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Natural solutions would be most effective flood resilience policies for Houston

New green infrastructure should be part of rebuild.

September 11, 2017 |
A street lamp sticking out of rising floodwaters

Pixabay Public Domain

Several articles with recommendations about what Houston can do to become more flood-resilient have emerged since Hurricane Harvey struck.

The keys, say experts, are better land use planning and more green infrastructure. Above all, the city should acknowledge that more floods are likely and plan accordingly.

Officials have encouraged development, even in low-lying areas, as an engine of economic growth. Instead, the city should consider more initiatives such as a planned buyout of two low-income apartment complexes so that the area can be repurposed as a flood basin that doubles as a park.

Harris County, which includes Houston, should limit new development in remaining wetlands and prairies to preserve water-absorbing acreage. New approaches to building design could also make a difference.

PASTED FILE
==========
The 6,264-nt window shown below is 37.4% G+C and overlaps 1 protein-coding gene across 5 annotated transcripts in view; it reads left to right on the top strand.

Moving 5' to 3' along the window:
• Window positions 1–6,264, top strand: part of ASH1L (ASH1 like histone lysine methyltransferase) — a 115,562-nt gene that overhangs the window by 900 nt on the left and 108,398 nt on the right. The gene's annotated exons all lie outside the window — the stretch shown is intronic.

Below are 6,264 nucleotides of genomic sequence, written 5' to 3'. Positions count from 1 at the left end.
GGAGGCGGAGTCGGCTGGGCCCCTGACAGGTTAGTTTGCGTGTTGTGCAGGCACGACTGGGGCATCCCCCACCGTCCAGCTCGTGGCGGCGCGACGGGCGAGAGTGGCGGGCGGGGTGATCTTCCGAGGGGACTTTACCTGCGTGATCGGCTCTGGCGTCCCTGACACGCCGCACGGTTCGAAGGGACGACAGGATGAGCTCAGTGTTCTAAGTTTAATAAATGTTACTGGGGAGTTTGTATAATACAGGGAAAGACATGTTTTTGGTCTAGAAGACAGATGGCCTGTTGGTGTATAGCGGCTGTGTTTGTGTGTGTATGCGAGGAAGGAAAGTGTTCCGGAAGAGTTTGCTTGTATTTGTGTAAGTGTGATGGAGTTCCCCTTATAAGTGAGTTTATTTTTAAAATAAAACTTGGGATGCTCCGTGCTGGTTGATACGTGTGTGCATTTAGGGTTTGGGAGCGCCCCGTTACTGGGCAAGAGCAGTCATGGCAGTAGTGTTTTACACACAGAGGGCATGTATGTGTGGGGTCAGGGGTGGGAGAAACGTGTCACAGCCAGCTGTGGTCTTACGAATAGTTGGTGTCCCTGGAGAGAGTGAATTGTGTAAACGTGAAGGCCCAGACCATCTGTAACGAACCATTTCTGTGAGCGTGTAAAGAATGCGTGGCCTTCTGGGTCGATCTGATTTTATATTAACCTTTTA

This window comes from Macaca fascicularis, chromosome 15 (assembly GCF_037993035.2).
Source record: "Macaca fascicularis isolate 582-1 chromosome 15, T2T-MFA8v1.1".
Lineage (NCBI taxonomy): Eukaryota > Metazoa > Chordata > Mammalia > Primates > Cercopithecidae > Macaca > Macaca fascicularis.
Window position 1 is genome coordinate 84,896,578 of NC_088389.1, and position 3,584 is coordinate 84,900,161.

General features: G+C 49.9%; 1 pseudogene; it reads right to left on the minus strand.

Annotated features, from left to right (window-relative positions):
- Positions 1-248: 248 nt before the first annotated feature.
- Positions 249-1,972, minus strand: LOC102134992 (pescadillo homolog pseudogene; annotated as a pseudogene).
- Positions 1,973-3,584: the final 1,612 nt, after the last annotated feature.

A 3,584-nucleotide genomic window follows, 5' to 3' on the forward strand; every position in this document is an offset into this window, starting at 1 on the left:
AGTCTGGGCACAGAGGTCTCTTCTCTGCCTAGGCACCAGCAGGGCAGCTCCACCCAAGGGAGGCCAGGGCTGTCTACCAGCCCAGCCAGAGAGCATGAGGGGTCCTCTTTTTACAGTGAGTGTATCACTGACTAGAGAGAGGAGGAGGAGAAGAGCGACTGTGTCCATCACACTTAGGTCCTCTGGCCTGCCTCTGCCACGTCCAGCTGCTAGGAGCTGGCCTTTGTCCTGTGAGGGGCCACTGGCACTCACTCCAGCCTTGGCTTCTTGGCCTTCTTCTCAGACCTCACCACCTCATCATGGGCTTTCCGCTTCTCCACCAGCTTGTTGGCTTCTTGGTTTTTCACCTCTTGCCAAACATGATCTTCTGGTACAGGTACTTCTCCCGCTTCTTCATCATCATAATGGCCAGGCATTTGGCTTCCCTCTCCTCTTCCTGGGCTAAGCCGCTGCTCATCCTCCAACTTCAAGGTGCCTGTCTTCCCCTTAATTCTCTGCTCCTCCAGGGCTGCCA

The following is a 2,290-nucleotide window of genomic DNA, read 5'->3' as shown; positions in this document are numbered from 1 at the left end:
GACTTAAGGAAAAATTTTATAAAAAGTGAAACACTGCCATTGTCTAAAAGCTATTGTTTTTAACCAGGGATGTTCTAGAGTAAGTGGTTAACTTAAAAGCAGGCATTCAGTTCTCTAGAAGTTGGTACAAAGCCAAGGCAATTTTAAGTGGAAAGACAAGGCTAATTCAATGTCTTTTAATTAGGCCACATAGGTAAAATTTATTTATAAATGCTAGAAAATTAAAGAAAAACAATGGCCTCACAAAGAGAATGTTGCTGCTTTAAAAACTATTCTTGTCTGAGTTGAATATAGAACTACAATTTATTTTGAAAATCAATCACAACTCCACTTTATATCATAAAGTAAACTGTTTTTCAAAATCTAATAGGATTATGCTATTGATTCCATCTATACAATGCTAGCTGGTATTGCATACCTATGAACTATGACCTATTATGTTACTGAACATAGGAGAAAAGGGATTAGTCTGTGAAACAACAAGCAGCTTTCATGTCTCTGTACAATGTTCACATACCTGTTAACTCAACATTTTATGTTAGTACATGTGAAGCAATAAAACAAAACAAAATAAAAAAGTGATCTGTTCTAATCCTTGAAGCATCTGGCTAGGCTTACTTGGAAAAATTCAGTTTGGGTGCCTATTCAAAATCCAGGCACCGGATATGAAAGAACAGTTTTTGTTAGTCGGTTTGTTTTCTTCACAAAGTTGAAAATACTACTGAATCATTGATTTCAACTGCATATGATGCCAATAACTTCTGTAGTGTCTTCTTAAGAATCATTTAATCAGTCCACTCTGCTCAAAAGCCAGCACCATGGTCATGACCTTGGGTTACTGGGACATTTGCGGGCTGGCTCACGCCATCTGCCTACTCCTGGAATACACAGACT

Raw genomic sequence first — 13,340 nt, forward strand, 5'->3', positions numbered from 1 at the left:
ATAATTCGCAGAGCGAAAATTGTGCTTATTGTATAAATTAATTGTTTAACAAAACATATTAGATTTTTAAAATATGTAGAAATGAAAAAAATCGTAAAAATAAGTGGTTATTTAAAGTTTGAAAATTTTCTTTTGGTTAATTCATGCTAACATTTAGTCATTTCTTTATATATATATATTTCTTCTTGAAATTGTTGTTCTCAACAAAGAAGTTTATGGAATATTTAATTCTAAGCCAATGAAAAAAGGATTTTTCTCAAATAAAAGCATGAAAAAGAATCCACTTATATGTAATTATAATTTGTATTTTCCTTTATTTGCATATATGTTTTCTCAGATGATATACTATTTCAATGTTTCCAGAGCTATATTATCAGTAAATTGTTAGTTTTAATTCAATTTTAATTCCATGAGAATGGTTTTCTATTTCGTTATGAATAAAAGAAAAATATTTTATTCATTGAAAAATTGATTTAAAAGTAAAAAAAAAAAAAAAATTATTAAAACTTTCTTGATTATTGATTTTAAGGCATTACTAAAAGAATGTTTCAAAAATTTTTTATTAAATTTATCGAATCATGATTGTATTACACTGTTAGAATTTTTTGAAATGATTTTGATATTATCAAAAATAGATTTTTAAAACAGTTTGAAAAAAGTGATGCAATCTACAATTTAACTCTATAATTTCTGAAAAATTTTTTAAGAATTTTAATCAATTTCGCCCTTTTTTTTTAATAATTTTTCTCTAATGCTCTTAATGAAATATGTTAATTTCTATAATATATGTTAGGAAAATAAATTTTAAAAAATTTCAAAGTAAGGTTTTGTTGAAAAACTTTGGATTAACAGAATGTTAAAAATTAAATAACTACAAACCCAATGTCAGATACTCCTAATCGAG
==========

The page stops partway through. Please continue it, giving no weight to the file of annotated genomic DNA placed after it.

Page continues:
For example, a new hospital in Corpus Christi, a city which was also struck by Harvey, includes oversized roof drains, space for food and water storage for four days, emergency generators that can provide power for five days, and hurricane-resistant exterior materials. Green roofs and rain gardens, both cost-effective features, could also have a measurable impact if deployed at scale.

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